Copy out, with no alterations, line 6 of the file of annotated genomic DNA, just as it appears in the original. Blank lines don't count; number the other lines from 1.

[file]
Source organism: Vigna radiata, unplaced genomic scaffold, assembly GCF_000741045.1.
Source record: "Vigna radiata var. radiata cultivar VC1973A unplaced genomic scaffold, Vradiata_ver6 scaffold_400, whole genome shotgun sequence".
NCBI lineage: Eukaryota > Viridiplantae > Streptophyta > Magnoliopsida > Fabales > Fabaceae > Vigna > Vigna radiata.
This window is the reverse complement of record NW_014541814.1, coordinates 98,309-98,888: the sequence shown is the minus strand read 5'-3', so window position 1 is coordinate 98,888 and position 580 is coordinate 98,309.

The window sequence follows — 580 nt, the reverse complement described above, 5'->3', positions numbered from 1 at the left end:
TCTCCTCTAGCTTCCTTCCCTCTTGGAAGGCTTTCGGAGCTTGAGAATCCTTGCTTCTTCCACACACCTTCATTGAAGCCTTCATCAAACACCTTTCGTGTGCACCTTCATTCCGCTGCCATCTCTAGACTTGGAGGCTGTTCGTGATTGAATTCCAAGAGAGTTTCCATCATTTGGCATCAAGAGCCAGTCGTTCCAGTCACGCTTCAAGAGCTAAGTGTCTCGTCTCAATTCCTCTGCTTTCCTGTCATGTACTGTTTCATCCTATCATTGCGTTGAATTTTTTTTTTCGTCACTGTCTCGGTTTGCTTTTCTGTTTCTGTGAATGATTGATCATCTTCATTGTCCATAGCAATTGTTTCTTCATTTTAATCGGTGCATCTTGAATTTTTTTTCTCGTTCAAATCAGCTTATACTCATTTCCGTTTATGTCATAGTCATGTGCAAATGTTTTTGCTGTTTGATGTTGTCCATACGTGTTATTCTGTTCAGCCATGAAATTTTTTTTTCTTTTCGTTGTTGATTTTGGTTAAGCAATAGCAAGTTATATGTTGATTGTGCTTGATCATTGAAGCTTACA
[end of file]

TCTCCTCTAGCTTCCTTCCCTCTTGGAAGGCTTTCGGAGCTTGAGAATCCTTGCTTCTTCCACACACCTTCATTGAAGCCTTCATCAAACACCTTTCGTGTGCACCTTCATTCCGCTGCCATCTCTAGACTTGGAGGCTGTTCGTGATTGAATTCCAAGAGAGTTTCCATCATTTGGCATCAAGAGCCAGTCGTTCCAGTCACGCTTCAAGAGCTAAGTGTCTCGTCTCAATTCCTCTGCTTTCCTGTCATGTACTGTTTCATCCTATCATTGCGTTGAATTTTTTTTTTCGTCACTGTCTCGGTTTGCTTTTCTGTTTCTGTGAATGATTGATCATCTTCATTGTCCATAGCAATTGTTTCTTCATTTTAATCGGTGCATCTTGAATTTTTTTTCTCGTTCAAATCAGCTTATACTCATTTCCGTTTATGTCATAGTCATGTGCAAATGTTTTTGCTGTTTGATGTTGTCCATACGTGTTATTCTGTTCAGCCATGAAATTTTTTTTTCTTTTCGTTGTTGATTTTGGTTAAGCAATAGCAAGTTATATGTTGATTGTGCTTGATCATTGAAGCTTACA